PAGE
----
WASHINGTON -- A day before the release of a closely watched report on inflation, the White House subtly turned up the pressure yesterday on the Federal Reserve not to raise short-term interest rates, suggesting that inflationary pressures remain weak.
After announcing that President Clinton met Wednesday night with the Federal Reserve's chairman, the White House press secretary, Dee Dee Myers, sent the central bank a clear message, saying that administration officials "believe there is no real inflationary pressure in the economy."
Ms. Myers also said she believed that the Fed chairman, Alan Greenspan, had said Mr. Clinton's deficit reduction program "would help keep interest rates down."
Hours later, however, Ms. Myers issued a clarification, at the central bank's request, saying her comments did not mean that Mr. Greenspan had endorsed the plan.
Interest in the Fed's stance remains particularly high as economists try to get a better fix on how fast inflation is actually rising while the economy continues its slow growth.
This morning, the Labor Department will issue its report on wholesale prices in May, and many economists say that if the report shows a sharp increase, coming after a surprising jump in inflation in April, the Federal Reserve might raise short-term interest rates immediately.
In recent days, Mr. Clinton, in what is widely seen as a signal to the Federal Reserve, has said several times that it is critical for interest rates to remain low.
On the defensive over the economy's lackluster performance, the administration has repeatedly underlined the importance of low interest rates for lifting the economy out of its slump.
A rate increase would also upset the White House because President Clinton has often boasted that his $500 billion deficit-reduction package has set the stage for a period of low interest rates.
Administration officials said that when Mr. Clinton and Mr. Greenspan met Wednesday night in the Oval Office, they discussed the president's budget package and the state of the economy, including inflation and interest rates.
At her daily news briefing, Ms. Myers apparently made a faux pas that upset the Federal Reserve chairman by saying, "I believe Chairman Greenspan thought that the deficit reduction"
of the president "would help keep interest rates down."
Fed seeks clarification
Administration officials said the Federal Reserve had asked for a clarification of Ms. Myers' statement. Although Mr. Greenspan had told Congress that the president's deficit reduction plan would help push down interest rates, the Fed chief was worried that her statement might be construed as saying he endorsed the president's embattled plan.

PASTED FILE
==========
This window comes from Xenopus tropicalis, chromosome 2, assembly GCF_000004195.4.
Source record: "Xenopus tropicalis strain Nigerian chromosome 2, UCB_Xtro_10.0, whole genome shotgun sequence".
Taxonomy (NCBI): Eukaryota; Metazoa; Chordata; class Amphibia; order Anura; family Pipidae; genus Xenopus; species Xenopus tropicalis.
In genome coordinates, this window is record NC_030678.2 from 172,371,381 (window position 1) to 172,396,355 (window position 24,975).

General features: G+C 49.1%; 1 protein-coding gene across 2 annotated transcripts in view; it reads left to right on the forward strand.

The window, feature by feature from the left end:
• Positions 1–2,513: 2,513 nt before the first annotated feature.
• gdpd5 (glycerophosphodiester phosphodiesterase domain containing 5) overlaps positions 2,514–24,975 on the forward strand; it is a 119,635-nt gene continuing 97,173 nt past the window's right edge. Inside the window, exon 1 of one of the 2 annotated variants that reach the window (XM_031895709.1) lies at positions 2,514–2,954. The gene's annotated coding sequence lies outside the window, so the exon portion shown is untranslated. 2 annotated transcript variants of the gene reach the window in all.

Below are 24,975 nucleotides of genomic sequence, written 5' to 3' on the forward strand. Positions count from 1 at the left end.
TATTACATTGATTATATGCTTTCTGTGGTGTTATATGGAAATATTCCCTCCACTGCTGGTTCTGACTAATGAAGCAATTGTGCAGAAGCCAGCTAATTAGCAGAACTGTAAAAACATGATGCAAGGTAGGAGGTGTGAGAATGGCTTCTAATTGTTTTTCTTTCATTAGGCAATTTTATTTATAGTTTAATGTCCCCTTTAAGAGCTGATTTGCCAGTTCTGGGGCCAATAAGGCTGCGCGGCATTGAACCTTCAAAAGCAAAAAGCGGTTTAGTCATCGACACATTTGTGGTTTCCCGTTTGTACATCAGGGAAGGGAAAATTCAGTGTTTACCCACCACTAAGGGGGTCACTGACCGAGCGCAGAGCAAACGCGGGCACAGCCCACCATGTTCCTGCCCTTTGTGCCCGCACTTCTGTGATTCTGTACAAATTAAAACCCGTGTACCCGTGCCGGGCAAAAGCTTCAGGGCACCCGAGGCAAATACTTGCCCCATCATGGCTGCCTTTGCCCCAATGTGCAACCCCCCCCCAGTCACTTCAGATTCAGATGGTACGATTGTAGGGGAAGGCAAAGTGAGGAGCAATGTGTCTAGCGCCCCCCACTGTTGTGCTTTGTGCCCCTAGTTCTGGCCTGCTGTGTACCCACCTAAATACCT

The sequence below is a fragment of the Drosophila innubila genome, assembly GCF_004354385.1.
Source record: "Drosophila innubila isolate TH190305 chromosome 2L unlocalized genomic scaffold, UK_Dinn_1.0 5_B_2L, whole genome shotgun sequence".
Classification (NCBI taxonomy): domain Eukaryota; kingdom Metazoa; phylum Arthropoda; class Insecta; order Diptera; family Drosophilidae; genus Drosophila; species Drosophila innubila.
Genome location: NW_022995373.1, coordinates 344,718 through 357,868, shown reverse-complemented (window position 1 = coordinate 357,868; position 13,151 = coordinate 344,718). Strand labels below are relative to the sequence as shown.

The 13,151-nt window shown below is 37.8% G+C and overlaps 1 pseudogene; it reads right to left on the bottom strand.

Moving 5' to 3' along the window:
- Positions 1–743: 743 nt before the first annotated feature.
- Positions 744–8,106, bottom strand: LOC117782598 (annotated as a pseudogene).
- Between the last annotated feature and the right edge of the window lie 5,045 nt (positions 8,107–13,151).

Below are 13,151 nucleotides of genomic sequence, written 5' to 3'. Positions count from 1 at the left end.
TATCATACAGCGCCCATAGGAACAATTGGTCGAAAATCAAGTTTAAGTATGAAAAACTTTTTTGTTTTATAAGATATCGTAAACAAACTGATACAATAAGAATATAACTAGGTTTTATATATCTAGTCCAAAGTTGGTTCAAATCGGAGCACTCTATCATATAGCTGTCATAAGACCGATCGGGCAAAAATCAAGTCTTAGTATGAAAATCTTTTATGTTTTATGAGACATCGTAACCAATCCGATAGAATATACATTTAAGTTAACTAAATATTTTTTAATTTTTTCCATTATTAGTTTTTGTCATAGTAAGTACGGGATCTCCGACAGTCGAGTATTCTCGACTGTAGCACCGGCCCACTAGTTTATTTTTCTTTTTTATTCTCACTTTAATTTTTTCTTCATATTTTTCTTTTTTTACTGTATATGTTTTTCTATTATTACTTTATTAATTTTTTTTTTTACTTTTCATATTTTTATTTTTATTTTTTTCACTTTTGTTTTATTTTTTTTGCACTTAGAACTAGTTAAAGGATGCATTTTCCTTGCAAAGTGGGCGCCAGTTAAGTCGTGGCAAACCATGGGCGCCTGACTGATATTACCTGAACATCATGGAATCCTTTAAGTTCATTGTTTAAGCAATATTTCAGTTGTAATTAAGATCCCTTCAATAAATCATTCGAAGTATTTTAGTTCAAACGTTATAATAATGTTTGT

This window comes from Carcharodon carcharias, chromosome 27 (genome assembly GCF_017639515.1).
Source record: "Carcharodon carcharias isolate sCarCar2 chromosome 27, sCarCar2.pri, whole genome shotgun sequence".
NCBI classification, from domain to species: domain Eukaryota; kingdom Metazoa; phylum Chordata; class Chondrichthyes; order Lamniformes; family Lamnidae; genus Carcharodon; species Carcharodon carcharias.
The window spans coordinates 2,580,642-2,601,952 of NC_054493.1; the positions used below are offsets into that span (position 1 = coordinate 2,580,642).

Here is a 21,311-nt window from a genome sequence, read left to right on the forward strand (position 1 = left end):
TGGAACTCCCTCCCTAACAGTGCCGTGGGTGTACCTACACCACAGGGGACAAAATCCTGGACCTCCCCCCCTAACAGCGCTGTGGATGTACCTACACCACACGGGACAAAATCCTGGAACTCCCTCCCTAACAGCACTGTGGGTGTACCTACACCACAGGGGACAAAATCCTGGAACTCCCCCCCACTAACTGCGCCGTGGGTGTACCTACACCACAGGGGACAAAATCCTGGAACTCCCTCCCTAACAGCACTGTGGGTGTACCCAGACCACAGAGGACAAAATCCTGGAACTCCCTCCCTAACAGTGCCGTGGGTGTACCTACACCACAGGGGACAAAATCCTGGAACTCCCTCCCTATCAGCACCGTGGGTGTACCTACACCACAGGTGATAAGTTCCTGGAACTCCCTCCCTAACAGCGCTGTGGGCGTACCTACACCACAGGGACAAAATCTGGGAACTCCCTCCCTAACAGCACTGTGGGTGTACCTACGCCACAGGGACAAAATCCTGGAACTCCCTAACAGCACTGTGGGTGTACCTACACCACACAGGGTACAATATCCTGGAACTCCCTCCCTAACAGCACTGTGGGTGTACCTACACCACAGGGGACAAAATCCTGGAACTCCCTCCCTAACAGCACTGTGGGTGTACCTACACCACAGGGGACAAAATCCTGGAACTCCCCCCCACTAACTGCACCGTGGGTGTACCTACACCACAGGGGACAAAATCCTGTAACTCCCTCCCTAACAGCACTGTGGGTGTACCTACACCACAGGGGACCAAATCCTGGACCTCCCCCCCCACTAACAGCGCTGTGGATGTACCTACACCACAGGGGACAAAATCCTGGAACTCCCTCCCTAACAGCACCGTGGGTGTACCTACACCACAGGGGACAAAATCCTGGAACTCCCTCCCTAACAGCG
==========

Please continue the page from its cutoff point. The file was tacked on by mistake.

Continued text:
Since many conservatives tore into Mr. Greenspan for initially praising the president's plan, the central banker has appeared to be straining to show that he is not in Mr. Clinton's pocket.
Within hours, Ms. Myers issued a statement saying that she "did not mean to imply" that Mr. Greenspan "in any way endorsed the president's economic package now before Congress."
Her statement added that Mr. Greenspan said the president's economic initiative had set into motion a process that he feels reasonably assured will in the end lead to significant deficit reductions.
One administration official said the White House produced its clarifying statement so quickly because it was eager not to offend the Federal Reserve at such a sensitive time.
Administration officials said that Mr. Clinton had asked for the hourlong meeting and that it was something the two men planned to do periodically.
Among the other officials attending the meeting were Robert E. Rubin, coordinator of the National Economic Council, Laura D'Andrea Tyson, chairwoman of the Council of Economic Advisers, and David Gergen, the White House counselor.
Even as Ms. Myers sent subtle signals to the Fed, she tried to show that the White House was not trying to push around the proud central bankers. "The Fed is an independent agency, and we don't presume to control their decisions," she said.
"However, I think most of the people here, the economic advisers, believe that there is no real inflationary pressure in the economy, although there's been some uptick," she added. "We remain optimistic."
A shift toward higher rates
Federal Reserve officials are tilting toward raising rates because they are concerned that inflation has jumped to a 4 percent rate in recent months. But many central bank officials believe that the wholesale prices report today and the consumer prices report on Tuesday will show lower inflation.
The Clinton administration's gentle nudging of the Fed has been far different from the Bush administration's muscular jawboning. Fed officials say in private that relations with the new administration have been far better than with the Bush administration even though all the current Fed governors were appointed by Republicans.
Treasury Secretary Lloyd Bentsen said yesterday that short-term interest rates were the province of the Federal Reserve. He added that his main concern was preserving low long-term interest rates, which help spur home building and business investment.